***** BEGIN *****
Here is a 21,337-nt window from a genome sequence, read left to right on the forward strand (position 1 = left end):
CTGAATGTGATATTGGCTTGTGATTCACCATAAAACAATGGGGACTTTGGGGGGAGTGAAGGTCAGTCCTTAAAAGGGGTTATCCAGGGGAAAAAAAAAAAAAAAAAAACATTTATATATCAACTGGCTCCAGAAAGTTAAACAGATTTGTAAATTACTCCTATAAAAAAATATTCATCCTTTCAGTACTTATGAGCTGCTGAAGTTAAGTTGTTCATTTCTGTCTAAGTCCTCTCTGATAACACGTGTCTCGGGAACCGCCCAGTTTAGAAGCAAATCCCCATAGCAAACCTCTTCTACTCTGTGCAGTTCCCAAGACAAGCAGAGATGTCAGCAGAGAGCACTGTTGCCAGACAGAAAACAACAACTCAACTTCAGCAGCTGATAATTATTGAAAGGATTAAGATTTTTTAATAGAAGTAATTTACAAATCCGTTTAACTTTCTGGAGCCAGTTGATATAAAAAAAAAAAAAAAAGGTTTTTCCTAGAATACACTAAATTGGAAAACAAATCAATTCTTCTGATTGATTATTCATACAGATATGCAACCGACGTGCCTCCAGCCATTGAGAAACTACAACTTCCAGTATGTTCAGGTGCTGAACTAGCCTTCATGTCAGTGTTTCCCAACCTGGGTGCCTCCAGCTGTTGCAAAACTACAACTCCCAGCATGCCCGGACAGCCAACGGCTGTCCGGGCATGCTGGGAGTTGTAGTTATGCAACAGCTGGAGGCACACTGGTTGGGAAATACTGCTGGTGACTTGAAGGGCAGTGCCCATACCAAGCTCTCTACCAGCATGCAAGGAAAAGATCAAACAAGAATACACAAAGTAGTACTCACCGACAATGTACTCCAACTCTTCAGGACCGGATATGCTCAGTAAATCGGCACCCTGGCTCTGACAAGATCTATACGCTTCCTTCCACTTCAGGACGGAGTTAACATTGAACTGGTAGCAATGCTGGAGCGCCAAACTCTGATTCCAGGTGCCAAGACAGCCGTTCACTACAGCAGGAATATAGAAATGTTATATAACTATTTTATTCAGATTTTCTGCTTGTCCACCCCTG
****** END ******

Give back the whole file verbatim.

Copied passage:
Here is a 21,337-nt window from a genome sequence, read left to right on the forward strand (position 1 = left end):
CTGAATGTGATATTGGCTTGTGATTCACCATAAAACAATGGGGACTTTGGGGGGAGTGAAGGTCAGTCCTTAAAAGGGGTTATCCAGGGGAAAAAAAAAAAAAAAAAAACATTTATATATCAACTGGCTCCAGAAAGTTAAACAGATTTGTAAATTACTCCTATAAAAAAATATTCATCCTTTCAGTACTTATGAGCTGCTGAAGTTAAGTTGTTCATTTCTGTCTAAGTCCTCTCTGATAACACGTGTCTCGGGAACCGCCCAGTTTAGAAGCAAATCCCCATAGCAAACCTCTTCTACTCTGTGCAGTTCCCAAGACAAGCAGAGATGTCAGCAGAGAGCACTGTTGCCAGACAGAAAACAACAACTCAACTTCAGCAGCTGATAATTATTGAAAGGATTAAGATTTTTTAATAGAAGTAATTTACAAATCCGTTTAACTTTCTGGAGCCAGTTGATATAAAAAAAAAAAAAAAAGGTTTTTCCTAGAATACACTAAATTGGAAAACAAATCAATTCTTCTGATTGATTATTCATACAGATATGCAACCGACGTGCCTCCAGCCATTGAGAAACTACAACTTCCAGTATGTTCAGGTGCTGAACTAGCCTTCATGTCAGTGTTTCCCAACCTGGGTGCCTCCAGCTGTTGCAAAACTACAACTCCCAGCATGCCCGGACAGCCAACGGCTGTCCGGGCATGCTGGGAGTTGTAGTTATGCAACAGCTGGAGGCACACTGGTTGGGAAATACTGCTGGTGACTTGAAGGGCAGTGCCCATACCAAGCTCTCTACCAGCATGCAAGGAAAAGATCAAACAAGAATACACAAAGTAGTACTCACCGACAATGTACTCCAACTCTTCAGGACCGGATATGCTCAGTAAATCGGCACCCTGGCTCTGACAAGATCTATACGCTTCCTTCCACTTCAGGACGGAGTTAACATTGAACTGGTAGCAATGCTGGAGCGCCAAACTCTGATTCCAGGTGCCAAGACAGCCGTTCACTACAGCAGGAATATAGAAATGTTATATAACTATTTTATTCAGATTTTCTGCTTGTCCACCCCTG